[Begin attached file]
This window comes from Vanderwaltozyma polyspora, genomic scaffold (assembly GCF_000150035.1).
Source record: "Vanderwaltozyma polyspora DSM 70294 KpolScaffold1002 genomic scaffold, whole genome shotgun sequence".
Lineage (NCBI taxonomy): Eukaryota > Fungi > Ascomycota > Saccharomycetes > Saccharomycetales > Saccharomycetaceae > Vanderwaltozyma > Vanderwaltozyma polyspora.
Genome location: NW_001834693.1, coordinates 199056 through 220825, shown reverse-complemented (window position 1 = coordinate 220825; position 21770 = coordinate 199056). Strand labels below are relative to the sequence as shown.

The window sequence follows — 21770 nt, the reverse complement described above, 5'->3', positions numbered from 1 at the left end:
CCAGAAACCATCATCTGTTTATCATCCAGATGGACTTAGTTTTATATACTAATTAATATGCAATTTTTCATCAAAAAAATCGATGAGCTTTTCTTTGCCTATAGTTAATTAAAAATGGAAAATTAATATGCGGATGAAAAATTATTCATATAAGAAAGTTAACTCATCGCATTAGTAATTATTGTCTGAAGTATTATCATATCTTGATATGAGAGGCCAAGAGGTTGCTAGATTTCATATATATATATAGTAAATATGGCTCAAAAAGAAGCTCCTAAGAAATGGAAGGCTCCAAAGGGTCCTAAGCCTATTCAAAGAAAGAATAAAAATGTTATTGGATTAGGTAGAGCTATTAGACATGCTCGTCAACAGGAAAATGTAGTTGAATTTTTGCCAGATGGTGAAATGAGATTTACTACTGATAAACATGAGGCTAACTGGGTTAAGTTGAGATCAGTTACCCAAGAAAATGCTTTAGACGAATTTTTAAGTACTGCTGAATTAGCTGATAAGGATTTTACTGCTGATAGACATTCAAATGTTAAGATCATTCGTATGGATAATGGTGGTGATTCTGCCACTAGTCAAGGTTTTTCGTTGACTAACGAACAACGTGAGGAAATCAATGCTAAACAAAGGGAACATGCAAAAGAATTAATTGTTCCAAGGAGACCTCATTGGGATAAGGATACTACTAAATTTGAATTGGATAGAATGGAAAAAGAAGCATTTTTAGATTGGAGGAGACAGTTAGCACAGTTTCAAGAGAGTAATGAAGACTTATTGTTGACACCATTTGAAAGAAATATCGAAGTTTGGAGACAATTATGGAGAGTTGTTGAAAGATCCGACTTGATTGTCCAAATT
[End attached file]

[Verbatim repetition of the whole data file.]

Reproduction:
This window comes from Vanderwaltozyma polyspora, genomic scaffold (assembly GCF_000150035.1).
Source record: "Vanderwaltozyma polyspora DSM 70294 KpolScaffold1002 genomic scaffold, whole genome shotgun sequence".
Lineage (NCBI taxonomy): Eukaryota > Fungi > Ascomycota > Saccharomycetes > Saccharomycetales > Saccharomycetaceae > Vanderwaltozyma > Vanderwaltozyma polyspora.
Genome location: NW_001834693.1, coordinates 199056 through 220825, shown reverse-complemented (window position 1 = coordinate 220825; position 21770 = coordinate 199056). Strand labels below are relative to the sequence as shown.

The window sequence follows — 21770 nt, the reverse complement described above, 5'->3', positions numbered from 1 at the left end:
CCAGAAACCATCATCTGTTTATCATCCAGATGGACTTAGTTTTATATACTAATTAATATGCAATTTTTCATCAAAAAAATCGATGAGCTTTTCTTTGCCTATAGTTAATTAAAAATGGAAAATTAATATGCGGATGAAAAATTATTCATATAAGAAAGTTAACTCATCGCATTAGTAATTATTGTCTGAAGTATTATCATATCTTGATATGAGAGGCCAAGAGGTTGCTAGATTTCATATATATATATAGTAAATATGGCTCAAAAAGAAGCTCCTAAGAAATGGAAGGCTCCAAAGGGTCCTAAGCCTATTCAAAGAAAGAATAAAAATGTTATTGGATTAGGTAGAGCTATTAGACATGCTCGTCAACAGGAAAATGTAGTTGAATTTTTGCCAGATGGTGAAATGAGATTTACTACTGATAAACATGAGGCTAACTGGGTTAAGTTGAGATCAGTTACCCAAGAAAATGCTTTAGACGAATTTTTAAGTACTGCTGAATTAGCTGATAAGGATTTTACTGCTGATAGACATTCAAATGTTAAGATCATTCGTATGGATAATGGTGGTGATTCTGCCACTAGTCAAGGTTTTTCGTTGACTAACGAACAACGTGAGGAAATCAATGCTAAACAAAGGGAACATGCAAAAGAATTAATTGTTCCAAGGAGACCTCATTGGGATAAGGATACTACTAAATTTGAATTGGATAGAATGGAAAAAGAAGCATTTTTAGATTGGAGGAGACAGTTAGCACAGTTTCAAGAGAGTAATGAAGACTTATTGTTGACACCATTTGAAAGAAATATCGAAGTTTGGAGACAATTATGGAGAGTTGTTGAAAGATCCGACTTGATTGTCCAAATT